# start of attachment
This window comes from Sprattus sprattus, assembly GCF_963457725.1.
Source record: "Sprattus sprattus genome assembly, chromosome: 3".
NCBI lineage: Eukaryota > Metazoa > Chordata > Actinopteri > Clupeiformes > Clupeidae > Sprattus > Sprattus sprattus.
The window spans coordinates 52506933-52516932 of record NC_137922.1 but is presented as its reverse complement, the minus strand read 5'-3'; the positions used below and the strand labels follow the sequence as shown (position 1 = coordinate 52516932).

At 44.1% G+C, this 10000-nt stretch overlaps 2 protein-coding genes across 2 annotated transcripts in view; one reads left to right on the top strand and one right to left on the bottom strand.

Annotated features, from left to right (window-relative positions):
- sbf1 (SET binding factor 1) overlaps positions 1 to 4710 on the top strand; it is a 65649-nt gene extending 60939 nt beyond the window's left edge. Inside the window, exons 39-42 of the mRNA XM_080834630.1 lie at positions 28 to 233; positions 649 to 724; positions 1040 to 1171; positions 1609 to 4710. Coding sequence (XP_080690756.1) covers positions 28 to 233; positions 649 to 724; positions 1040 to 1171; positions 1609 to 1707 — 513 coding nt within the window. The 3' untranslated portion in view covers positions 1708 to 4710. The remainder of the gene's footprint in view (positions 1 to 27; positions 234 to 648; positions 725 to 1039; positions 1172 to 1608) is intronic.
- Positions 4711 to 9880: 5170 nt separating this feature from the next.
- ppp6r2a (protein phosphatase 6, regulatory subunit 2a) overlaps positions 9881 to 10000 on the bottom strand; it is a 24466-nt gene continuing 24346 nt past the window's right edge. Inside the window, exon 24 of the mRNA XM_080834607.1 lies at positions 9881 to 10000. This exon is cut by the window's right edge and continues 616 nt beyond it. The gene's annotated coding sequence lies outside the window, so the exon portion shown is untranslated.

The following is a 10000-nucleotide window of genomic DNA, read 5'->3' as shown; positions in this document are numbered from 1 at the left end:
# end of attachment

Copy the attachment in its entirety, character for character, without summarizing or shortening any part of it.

This window comes from Sprattus sprattus, assembly GCF_963457725.1.
Source record: "Sprattus sprattus genome assembly, chromosome: 3".
NCBI lineage: Eukaryota > Metazoa > Chordata > Actinopteri > Clupeiformes > Clupeidae > Sprattus > Sprattus sprattus.
The window spans coordinates 52506933-52516932 of record NC_137922.1 but is presented as its reverse complement, the minus strand read 5'-3'; the positions used below and the strand labels follow the sequence as shown (position 1 = coordinate 52516932).

At 44.1% G+C, this 10000-nt stretch overlaps 2 protein-coding genes across 2 annotated transcripts in view; one reads left to right on the top strand and one right to left on the bottom strand.

Annotated features, from left to right (window-relative positions):
- sbf1 (SET binding factor 1) overlaps positions 1 to 4710 on the top strand; it is a 65649-nt gene extending 60939 nt beyond the window's left edge. Inside the window, exons 39-42 of the mRNA XM_080834630.1 lie at positions 28 to 233; positions 649 to 724; positions 1040 to 1171; positions 1609 to 4710. Coding sequence (XP_080690756.1) covers positions 28 to 233; positions 649 to 724; positions 1040 to 1171; positions 1609 to 1707 — 513 coding nt within the window. The 3' untranslated portion in view covers positions 1708 to 4710. The remainder of the gene's footprint in view (positions 1 to 27; positions 234 to 648; positions 725 to 1039; positions 1172 to 1608) is intronic.
- Positions 4711 to 9880: 5170 nt separating this feature from the next.
- ppp6r2a (protein phosphatase 6, regulatory subunit 2a) overlaps positions 9881 to 10000 on the bottom strand; it is a 24466-nt gene continuing 24346 nt past the window's right edge. Inside the window, exon 24 of the mRNA XM_080834607.1 lies at positions 9881 to 10000. This exon is cut by the window's right edge and continues 616 nt beyond it. The gene's annotated coding sequence lies outside the window, so the exon portion shown is untranslated.

The following is a 10000-nucleotide window of genomic DNA, read 5'->3' as shown; positions in this document are numbered from 1 at the left end: